“I should like to make it clear that the question of aiding Kashmir in this emergency is not designed in any way to influence the state to accede to India. Our view which we have repeatedly made public is that the question of accession in any disputed territory or state must be decided in accordance with wishes of people and we adhere to this view.”

(Telegram 402 Primin-2227 dated 27th October 1947 to PM of Pakistan repeating telegram addressed to PM of UK)

The Indian intervention in Kashmir led to full-fledged war between the two newly formed states that went on for a year. After fighting a year-long war, a cease-fire was agreed to by both countries, which came into effect. The terms of the cease-fire required Pakistan to withdraw its forces, both regular and irregular, while allowing India to maintain the minimum strength of its forces in the state to preserve law and order. On compliance of these conditions, a plebiscite was to be held to determine the future of the territory.

The Kashmir resolution, formally known as United Nations Security Council Resolution 47, which was adopted on April 21, 1948 states:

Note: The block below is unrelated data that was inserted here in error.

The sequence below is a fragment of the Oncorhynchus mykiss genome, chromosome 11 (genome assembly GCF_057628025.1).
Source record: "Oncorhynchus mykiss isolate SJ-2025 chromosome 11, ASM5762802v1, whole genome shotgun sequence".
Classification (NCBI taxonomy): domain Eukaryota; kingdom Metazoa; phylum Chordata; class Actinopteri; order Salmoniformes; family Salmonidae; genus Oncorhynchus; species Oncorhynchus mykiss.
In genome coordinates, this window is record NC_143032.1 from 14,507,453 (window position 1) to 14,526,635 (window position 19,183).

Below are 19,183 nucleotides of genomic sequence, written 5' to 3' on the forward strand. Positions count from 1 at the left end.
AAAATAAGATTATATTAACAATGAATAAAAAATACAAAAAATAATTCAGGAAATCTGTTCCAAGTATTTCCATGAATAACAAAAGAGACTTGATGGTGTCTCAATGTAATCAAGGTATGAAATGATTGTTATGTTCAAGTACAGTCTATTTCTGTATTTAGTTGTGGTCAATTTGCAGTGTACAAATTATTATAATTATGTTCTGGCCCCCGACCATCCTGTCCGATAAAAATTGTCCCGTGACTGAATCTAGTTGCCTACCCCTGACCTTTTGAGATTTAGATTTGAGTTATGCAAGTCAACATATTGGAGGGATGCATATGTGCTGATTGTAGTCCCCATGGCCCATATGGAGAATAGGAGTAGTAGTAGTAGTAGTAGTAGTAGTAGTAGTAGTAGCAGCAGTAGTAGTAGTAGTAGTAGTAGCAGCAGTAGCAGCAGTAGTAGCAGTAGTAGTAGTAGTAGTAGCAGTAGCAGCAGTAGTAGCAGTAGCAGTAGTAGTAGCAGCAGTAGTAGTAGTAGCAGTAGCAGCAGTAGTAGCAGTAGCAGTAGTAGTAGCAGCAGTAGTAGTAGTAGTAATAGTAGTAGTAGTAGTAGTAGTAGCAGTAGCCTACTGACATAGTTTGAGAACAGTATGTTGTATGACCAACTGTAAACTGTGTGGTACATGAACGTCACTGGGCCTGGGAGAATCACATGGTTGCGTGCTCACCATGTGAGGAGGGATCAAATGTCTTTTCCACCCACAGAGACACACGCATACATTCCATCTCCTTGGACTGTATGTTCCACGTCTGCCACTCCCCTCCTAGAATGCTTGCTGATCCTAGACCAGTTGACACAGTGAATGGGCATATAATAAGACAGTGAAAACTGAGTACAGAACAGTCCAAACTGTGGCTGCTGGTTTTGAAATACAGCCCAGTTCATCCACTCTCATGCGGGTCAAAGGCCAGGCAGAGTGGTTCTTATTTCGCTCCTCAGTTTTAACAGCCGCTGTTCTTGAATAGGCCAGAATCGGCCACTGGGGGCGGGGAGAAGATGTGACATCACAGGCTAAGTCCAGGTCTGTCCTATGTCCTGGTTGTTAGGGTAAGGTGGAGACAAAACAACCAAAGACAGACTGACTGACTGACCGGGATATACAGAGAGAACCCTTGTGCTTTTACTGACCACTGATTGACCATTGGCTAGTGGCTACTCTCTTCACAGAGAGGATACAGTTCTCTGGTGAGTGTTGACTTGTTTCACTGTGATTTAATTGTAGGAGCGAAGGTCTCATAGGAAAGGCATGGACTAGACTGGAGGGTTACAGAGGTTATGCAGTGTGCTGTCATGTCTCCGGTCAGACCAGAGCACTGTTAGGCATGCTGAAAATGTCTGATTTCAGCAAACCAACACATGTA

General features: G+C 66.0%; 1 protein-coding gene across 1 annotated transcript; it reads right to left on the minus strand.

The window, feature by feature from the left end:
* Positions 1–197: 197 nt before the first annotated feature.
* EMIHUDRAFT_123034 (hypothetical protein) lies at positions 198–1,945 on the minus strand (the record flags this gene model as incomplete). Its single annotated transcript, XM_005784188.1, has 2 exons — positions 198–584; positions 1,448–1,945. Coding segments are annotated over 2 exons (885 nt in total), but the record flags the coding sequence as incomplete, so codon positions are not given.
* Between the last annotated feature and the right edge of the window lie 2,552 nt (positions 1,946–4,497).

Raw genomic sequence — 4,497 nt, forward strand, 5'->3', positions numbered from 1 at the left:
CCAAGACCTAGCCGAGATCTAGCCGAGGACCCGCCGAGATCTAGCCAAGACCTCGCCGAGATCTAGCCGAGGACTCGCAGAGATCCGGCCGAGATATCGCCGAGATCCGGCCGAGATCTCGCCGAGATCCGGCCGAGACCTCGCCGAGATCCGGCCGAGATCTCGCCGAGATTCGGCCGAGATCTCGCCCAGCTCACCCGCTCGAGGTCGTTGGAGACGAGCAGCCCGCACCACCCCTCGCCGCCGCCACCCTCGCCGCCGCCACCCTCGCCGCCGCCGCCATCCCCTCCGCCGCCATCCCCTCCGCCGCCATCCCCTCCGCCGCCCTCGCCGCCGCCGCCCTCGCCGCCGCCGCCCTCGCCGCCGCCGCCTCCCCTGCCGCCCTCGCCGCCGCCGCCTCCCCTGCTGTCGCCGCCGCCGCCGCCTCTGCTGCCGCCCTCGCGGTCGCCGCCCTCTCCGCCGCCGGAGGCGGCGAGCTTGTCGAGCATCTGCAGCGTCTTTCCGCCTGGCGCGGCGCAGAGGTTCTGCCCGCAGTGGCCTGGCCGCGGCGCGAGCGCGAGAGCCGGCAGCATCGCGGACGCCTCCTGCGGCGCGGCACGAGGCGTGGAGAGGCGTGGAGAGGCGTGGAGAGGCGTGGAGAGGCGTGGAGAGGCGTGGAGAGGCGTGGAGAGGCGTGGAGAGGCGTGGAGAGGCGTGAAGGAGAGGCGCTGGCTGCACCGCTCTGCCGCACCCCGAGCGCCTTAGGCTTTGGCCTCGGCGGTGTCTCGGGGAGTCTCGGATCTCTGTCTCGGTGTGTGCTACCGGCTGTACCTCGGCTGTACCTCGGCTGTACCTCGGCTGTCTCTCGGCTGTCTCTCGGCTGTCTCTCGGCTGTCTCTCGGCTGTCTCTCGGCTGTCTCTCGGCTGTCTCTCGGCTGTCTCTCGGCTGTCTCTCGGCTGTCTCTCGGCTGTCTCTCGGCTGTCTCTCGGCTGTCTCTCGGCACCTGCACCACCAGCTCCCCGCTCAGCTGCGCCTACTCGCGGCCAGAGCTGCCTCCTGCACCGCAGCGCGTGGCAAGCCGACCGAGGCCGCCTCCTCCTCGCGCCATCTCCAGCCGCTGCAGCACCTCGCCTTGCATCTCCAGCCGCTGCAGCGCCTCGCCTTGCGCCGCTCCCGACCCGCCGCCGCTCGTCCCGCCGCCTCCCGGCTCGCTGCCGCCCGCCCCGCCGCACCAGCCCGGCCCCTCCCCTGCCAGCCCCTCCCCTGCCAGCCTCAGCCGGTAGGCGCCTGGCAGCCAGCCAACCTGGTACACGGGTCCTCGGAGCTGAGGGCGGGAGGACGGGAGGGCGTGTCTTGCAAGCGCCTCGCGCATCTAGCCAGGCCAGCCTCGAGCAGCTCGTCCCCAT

“Noting with satisfaction that both India and Pakistan desire that the question of the accession of Jammu and Kashmir to India or Pakistan should be decided through the democratic method of a free and impartial plebiscite, Considering that the continuation of the dispute is likely to endanger international peace and security, Reaffirms its resolution 38 (1948) of 17 January 1948.

(The Resolution) Recommends to the Governments of India and Pakistan the following measures as those which in the opinion of the Council and appropriate to bring about a cessation of the lighting and to create proper conditions for a free and impartial plebiscite to decide whether the State of Jammu and Kashmir is to accede to India or Pakistan.


  1. The Government of Pakistan should undertake to use its best endeavors: 

To secure the withdrawal from the State of Jammu and Kashmir of tribesmen and
Pakistani nationals not normally resident therein who have entered the State for the purposes of fighting, and to prevent any intrusion into the State of such elements and any furnishing of material aid to those fighting in the State.


  1. The Government of India should: 

When it is established to the satisfaction of the Commission set up in accordance with the Council’s Resolution 39 (1948) that the tribesmen are withdrawing and that arrangements for the cessation of the fighting have become effective, put into operation in consultation with the Commission a plan for withdrawing their own forces from Jammu and Kashmir and reducing them progressively to the minimum strength required for the support of the civil power in the maintenance of law and order.’’